NASA Planning To Grow Vegetables In Space
SpaceX's Dragon craft is carrying a plant growth chamber called Veggie as a part of the SpaceX-3 resupply mission to the International Space Station. An experiment called 'Veg-01' will be conducted by U.S. astronauts aboard for assessing the feasibility and safety of growing vegetables in space.
The chamber packs plants into special 'pillows' with a flat-panel light back and red, blue, and green LEDs. The veggie system provides the lighting and nutrient delivery but relies on the cabin's temperature and CO2 to facilitate plant growth, reported Venture Beat.
"Veggie will provide a new resource for U.S. astronauts and researchers as we begin to develop the capabilities of growing fresh produce and other large plants on the space station," Gioia Massa, NASA payload scientist for Veggie, said in a statement, according to VB.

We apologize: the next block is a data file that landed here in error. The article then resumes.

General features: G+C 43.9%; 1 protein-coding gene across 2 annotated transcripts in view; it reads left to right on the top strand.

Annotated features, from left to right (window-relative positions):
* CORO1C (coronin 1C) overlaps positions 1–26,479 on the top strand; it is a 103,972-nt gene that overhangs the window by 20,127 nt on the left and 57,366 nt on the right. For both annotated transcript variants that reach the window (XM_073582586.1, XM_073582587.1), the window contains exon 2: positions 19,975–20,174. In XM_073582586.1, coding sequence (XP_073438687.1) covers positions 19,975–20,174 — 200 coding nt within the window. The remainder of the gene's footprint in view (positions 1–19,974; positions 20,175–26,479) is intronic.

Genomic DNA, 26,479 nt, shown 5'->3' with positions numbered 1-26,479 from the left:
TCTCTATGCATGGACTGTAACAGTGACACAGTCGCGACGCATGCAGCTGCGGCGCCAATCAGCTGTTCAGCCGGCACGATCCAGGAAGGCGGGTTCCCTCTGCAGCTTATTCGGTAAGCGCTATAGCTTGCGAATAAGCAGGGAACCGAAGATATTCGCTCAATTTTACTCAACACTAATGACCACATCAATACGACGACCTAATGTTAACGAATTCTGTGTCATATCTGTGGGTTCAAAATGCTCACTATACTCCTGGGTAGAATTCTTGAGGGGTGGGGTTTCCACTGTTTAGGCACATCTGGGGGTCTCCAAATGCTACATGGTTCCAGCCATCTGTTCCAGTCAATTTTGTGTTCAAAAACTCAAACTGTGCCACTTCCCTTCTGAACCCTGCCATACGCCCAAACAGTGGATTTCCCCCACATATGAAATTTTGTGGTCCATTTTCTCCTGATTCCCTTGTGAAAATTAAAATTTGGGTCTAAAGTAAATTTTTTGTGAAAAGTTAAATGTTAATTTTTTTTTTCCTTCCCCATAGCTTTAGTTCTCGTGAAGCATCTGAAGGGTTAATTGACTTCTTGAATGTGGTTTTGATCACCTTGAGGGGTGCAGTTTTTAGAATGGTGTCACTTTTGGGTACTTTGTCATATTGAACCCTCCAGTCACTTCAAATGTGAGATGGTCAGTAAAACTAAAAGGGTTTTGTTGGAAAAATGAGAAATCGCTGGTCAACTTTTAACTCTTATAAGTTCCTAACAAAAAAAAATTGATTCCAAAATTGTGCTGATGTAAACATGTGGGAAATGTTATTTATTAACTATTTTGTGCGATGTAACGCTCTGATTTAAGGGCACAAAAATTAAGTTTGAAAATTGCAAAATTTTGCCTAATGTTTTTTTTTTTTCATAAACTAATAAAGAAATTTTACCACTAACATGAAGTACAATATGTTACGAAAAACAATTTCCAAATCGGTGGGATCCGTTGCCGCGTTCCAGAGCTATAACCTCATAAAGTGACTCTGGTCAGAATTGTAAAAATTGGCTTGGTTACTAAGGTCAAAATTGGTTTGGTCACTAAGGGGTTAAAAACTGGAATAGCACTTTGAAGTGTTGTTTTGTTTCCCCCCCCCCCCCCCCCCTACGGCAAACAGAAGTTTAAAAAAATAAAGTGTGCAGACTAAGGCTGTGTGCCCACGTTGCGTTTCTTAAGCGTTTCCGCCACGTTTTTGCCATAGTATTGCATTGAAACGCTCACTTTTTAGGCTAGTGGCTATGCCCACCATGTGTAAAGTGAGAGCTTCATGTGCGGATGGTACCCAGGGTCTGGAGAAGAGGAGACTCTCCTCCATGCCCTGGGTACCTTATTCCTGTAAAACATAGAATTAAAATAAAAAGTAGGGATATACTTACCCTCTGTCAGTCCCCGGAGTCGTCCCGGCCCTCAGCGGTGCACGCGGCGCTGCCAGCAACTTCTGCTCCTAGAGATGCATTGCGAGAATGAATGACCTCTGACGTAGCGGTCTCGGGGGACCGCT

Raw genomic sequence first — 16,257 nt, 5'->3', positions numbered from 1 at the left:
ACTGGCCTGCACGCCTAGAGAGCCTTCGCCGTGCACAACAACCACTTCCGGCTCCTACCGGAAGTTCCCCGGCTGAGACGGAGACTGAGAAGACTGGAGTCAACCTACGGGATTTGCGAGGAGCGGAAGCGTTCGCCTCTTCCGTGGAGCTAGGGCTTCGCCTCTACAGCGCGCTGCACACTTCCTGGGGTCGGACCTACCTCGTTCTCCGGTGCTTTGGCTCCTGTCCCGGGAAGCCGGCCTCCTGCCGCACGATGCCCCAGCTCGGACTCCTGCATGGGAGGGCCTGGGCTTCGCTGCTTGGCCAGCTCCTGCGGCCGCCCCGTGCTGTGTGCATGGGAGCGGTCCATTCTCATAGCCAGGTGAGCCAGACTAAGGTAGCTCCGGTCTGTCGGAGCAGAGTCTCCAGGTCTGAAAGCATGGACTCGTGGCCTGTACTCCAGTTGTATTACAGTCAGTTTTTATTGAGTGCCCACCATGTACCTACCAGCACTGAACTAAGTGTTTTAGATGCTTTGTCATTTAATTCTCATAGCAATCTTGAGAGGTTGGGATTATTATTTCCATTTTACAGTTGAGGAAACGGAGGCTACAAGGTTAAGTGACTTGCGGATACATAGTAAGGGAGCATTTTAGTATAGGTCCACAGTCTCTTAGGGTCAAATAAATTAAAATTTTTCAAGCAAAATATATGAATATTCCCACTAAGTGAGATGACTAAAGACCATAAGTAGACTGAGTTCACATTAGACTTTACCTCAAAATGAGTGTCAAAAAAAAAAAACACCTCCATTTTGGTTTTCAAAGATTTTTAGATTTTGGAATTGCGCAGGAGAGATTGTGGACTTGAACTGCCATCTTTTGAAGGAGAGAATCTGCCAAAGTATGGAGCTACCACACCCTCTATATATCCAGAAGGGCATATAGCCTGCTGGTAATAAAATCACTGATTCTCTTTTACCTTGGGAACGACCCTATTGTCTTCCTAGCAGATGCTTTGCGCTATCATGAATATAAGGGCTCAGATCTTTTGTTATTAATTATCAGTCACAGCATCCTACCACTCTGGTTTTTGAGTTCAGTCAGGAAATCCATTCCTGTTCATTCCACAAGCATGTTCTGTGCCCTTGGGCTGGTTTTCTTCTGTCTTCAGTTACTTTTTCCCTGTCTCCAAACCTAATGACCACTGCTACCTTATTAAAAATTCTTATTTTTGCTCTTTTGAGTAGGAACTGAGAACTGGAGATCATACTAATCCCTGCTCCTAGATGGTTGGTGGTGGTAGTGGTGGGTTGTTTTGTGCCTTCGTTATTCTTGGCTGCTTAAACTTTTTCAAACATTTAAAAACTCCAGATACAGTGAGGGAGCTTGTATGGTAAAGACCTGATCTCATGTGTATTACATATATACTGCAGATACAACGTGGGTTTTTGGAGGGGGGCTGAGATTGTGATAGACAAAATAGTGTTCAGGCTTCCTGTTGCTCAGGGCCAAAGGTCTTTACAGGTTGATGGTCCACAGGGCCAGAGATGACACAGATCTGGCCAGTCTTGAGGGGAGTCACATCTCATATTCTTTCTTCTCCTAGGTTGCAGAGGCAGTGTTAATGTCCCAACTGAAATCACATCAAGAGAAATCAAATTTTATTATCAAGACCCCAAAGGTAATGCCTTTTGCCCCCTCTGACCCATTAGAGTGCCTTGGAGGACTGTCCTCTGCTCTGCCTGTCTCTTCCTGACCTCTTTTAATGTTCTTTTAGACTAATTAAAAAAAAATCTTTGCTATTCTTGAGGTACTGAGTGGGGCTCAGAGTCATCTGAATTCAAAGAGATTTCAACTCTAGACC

"Determining food safety is one of our primary goals for this validation test."
'Veggie' has been developed by Madison, Wis.-based Orbital Technologies through a small business research program. The entity collaborated with the NASA engineers to get the hardware certified for use inside the space station. The entire unite weighed around 15 pounds, said NASA.
If the Veggie system succeeds, it would help astronauts eat fresh food more regularly. Experts said the recreational gardening may also help them feel less out of touch with the earth.
"You could also think of plants as pets," said Massa. "The crew just likes to nurture them."
While the only crops en route to space today are lettuce seedlings, NASA has already grown Swiss chard, radishes, Chinese cabbage, and peas inside Veggie's plant pillows, reported Venture Beat.